Recently, I was featured in Work Life 3: the Uppercase directory of illustration. When the call for submissions came, I figured that, other than some potential ego bruising, I had nothing to lose.
And, what if....they said yes?
I almost fell out of my chair the day I got the email from Janine Vangool (creator/designer/editor/creative powerhouse) of Uppercase magazine, accepting my submission.
My feet didn't touch the ground for days.
Based on their work and an interview for the publication, each selected artist received a different assignment for their featured illustration. Here are a few of my favorites:
"Take your comment, "illustration is my never-ending playground" as the starting point for your illustration. Show yourself keeping busy and having fun in the creative environment." - assigned to Cecilie Ellefsen
"Using images and handlettering, illuminate your statement: "I'm still explaining what I do for a living." -assigned to Katy Dockrill
" Envision your own folklore or fairy tale and make a self-portrait in which elements of you (ie your hair, limbs, clothes, and/or body) depict the story." -assigned to Katie Skau
And my assignment, based on my answer to the question How and why did you become an illustrator or an artist?:
"Draw a portrait illustrating this: "I get this buzz...an electric current of excitement that lights me up from head to toe. I am an illustrator because it makes my soul sparkle."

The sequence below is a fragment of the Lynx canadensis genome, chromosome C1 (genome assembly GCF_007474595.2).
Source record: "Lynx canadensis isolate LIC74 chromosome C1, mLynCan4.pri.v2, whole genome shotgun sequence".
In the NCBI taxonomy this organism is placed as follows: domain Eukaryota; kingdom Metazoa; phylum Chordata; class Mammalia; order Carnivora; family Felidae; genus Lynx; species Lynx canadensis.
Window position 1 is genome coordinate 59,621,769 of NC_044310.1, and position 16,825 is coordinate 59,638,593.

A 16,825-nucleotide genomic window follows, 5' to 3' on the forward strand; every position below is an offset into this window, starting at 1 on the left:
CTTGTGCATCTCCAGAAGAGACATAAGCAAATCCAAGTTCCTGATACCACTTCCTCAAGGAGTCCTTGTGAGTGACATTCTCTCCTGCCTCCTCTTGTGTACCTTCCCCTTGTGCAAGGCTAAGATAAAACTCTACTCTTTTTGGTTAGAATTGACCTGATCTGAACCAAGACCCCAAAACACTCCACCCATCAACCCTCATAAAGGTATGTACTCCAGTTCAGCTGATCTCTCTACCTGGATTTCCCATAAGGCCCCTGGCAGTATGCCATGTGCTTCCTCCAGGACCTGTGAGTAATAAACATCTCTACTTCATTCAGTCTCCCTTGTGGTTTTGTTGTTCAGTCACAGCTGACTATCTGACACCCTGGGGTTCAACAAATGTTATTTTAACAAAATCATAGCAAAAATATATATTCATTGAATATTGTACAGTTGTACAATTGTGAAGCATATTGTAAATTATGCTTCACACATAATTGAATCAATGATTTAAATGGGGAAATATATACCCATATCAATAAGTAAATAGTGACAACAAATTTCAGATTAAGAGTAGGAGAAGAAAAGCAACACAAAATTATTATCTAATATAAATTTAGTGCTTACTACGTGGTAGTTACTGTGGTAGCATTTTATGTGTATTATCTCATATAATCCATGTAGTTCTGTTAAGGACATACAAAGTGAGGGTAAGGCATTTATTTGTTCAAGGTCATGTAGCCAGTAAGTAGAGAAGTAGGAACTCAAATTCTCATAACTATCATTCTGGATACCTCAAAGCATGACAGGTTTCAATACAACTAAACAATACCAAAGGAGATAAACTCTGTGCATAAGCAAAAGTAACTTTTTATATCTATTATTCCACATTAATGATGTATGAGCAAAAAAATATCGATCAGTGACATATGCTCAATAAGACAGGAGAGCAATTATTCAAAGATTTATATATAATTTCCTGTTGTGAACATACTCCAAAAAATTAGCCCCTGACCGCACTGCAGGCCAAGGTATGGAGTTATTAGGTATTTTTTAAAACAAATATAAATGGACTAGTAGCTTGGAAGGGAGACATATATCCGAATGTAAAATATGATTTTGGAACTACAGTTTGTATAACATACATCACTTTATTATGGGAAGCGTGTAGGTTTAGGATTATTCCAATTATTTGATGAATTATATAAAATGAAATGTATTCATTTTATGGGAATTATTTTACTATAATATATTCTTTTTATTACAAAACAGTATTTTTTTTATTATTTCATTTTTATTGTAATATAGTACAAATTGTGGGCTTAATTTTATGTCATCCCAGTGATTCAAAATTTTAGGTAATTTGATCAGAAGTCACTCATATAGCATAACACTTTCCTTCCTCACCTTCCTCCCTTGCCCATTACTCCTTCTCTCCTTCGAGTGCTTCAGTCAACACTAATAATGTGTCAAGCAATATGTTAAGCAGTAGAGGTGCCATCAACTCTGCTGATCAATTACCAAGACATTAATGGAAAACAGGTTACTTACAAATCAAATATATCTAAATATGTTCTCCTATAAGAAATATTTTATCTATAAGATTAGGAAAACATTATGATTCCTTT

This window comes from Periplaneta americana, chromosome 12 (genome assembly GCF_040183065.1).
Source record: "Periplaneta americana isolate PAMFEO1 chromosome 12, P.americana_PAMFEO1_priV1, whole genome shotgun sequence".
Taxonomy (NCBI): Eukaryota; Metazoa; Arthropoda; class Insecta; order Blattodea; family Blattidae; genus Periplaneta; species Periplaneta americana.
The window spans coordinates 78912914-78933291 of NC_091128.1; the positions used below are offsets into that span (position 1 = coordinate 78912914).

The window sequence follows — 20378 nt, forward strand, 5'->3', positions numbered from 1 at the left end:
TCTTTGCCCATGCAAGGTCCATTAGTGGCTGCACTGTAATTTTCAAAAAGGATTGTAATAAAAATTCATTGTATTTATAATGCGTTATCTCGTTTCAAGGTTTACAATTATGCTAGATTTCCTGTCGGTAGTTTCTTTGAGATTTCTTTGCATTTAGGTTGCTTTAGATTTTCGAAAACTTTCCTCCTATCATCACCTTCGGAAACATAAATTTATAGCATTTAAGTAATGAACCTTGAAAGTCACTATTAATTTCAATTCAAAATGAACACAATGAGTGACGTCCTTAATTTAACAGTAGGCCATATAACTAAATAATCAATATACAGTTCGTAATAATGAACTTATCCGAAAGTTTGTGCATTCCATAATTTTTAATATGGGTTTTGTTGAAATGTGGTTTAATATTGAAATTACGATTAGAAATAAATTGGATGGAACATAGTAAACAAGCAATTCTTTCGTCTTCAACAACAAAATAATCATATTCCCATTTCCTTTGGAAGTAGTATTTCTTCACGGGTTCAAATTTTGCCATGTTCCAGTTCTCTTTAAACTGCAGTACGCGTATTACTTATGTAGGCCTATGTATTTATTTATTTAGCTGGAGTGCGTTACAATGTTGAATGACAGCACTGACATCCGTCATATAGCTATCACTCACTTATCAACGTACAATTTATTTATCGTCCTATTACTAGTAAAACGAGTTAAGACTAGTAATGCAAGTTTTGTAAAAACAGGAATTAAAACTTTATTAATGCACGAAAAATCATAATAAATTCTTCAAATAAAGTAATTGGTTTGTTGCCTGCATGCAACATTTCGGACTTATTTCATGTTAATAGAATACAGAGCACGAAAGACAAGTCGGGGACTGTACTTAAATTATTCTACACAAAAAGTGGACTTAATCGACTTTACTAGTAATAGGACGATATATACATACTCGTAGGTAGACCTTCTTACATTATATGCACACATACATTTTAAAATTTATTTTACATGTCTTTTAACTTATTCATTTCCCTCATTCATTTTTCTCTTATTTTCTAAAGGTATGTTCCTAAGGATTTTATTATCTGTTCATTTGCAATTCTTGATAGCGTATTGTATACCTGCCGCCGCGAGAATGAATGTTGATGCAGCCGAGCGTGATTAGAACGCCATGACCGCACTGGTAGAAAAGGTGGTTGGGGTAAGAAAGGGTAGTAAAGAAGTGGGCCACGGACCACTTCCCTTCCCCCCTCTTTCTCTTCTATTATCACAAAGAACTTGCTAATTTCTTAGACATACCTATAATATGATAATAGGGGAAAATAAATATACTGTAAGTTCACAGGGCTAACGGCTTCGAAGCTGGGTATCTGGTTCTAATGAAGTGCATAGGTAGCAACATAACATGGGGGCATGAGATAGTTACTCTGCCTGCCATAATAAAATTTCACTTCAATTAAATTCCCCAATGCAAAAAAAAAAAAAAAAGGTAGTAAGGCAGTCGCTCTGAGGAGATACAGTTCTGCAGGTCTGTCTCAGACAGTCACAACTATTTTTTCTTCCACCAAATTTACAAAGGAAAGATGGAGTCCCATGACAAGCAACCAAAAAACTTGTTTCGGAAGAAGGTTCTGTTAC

I knew I wanted to show my character in the air, with pure joy exploding from her head. So I started with some rough pencil sketches.
From here, I moved onto the computer and created several digital sketches. I often work in grayscale while I am figuring out the composition of an illustration because I get too sidetracked by the power of color.
This is still very rough, but my "character" is beginning to take shape. I wanted to convey enthusiasm, joy, and the process of ideas incubating and hatching.
Drawing in my sketchpad or sitting in front of my laptop, I am usually working alone. This can be incredibly isolating. For this piece especially, I needed some feedback so I showed my sketches to a few trusted souls, including Janine. We decided that I needed to flesh the idea out a bit more, add more of "me" and my process as an illustrator.
As a side note, while creating this piece I found out I was pregnant with my second child. This was incredibly exciting but, as those of you familiar with the first trimester of pregnancy know, this is also when you are most likely to be sick. I will spare you the gory details, but for 3-4 months after I finished this illustration, it made me feel sick to even look at it because I felt so terrible while putting it together. Now in the third trimester my nausea has, for the most part, abated. And I can reflect on this project without feeling like I am going to lose my lunch.
Incorporating the aforementioned art direction, I turned the eggs into light bulbs, and added my laptop, a sketchpad, and my collection of paintbrushes, pens and pencils. I also started to play with color--which is often my favorite step.
I came up with two different color palettes. Looking at them now, I am still torn between which one I like better, though I chose the option on the left.
The final step was to take the whole thing into Photoshop to add texture and shading.
True to the design aesthetic we have all come to expect from Uppercase, this publication is clearly a labor of love. The level of talent is both impressive and inspiring-- and I am truly humbled to have been included.
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